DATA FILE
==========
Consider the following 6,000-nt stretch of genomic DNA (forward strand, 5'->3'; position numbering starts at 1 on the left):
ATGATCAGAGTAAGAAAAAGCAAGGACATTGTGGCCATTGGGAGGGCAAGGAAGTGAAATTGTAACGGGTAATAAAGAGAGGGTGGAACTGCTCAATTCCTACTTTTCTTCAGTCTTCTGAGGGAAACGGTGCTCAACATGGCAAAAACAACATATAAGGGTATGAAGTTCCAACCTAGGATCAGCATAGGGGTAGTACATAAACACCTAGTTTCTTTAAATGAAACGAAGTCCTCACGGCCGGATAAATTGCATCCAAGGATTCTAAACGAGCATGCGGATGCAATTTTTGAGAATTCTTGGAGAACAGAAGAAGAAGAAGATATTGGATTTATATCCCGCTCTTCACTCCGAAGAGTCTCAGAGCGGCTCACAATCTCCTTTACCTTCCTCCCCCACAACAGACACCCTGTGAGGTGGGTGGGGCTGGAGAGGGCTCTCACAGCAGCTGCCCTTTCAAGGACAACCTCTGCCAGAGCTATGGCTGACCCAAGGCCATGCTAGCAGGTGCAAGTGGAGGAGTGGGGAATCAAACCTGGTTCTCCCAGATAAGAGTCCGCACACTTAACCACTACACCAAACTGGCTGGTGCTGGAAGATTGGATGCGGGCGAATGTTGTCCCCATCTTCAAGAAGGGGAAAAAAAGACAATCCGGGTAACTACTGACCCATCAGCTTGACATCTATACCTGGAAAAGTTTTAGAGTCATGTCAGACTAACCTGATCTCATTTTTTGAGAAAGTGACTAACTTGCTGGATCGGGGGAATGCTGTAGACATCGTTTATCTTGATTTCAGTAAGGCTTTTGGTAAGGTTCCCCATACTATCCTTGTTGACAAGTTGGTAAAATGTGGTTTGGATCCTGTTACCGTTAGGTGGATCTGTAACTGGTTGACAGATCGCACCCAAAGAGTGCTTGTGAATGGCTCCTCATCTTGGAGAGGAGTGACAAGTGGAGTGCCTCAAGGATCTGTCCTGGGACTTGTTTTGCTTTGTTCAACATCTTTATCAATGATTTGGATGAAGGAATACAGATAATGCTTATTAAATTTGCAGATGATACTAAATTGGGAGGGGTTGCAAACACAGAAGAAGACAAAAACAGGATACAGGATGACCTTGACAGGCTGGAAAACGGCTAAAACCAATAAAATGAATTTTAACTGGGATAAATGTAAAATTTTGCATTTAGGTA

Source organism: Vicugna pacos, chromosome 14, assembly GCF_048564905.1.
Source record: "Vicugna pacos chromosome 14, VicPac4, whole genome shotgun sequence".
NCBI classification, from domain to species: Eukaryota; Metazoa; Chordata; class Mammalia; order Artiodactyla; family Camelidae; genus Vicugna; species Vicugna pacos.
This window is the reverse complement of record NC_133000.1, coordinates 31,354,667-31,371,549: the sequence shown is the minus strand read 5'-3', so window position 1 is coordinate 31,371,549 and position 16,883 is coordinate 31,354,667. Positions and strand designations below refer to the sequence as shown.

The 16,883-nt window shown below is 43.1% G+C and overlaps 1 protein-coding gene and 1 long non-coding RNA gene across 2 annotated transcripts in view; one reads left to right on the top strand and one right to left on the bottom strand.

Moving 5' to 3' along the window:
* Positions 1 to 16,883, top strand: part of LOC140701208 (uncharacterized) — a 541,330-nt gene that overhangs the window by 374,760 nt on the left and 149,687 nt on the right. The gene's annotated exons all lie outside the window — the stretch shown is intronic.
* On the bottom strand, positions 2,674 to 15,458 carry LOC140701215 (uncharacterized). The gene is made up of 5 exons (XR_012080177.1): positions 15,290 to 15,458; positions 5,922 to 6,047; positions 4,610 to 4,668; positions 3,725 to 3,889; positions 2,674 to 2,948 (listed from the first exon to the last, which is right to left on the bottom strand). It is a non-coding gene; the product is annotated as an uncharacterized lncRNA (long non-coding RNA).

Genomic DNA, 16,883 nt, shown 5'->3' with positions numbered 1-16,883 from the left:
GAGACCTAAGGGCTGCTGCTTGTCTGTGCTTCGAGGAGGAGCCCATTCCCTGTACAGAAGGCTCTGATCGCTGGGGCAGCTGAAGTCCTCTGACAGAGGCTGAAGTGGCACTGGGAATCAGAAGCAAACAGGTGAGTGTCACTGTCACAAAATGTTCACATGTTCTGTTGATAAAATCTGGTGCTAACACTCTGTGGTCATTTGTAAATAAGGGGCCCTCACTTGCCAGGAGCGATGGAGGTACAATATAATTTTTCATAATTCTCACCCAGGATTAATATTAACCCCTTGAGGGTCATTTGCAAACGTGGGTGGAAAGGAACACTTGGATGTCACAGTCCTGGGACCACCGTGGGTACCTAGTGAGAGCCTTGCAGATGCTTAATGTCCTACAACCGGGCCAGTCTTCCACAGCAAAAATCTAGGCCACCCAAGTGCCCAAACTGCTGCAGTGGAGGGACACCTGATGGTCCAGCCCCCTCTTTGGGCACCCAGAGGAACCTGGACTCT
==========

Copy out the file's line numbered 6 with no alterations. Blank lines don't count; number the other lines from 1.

This window is the reverse complement of record NC_133000.1, coordinates 31,354,667-31,371,549: the sequence shown is the minus strand read 5'-3', so window position 1 is coordinate 31,371,549 and position 16,883 is coordinate 31,354,667. Positions and strand designations below refer to the sequence as shown.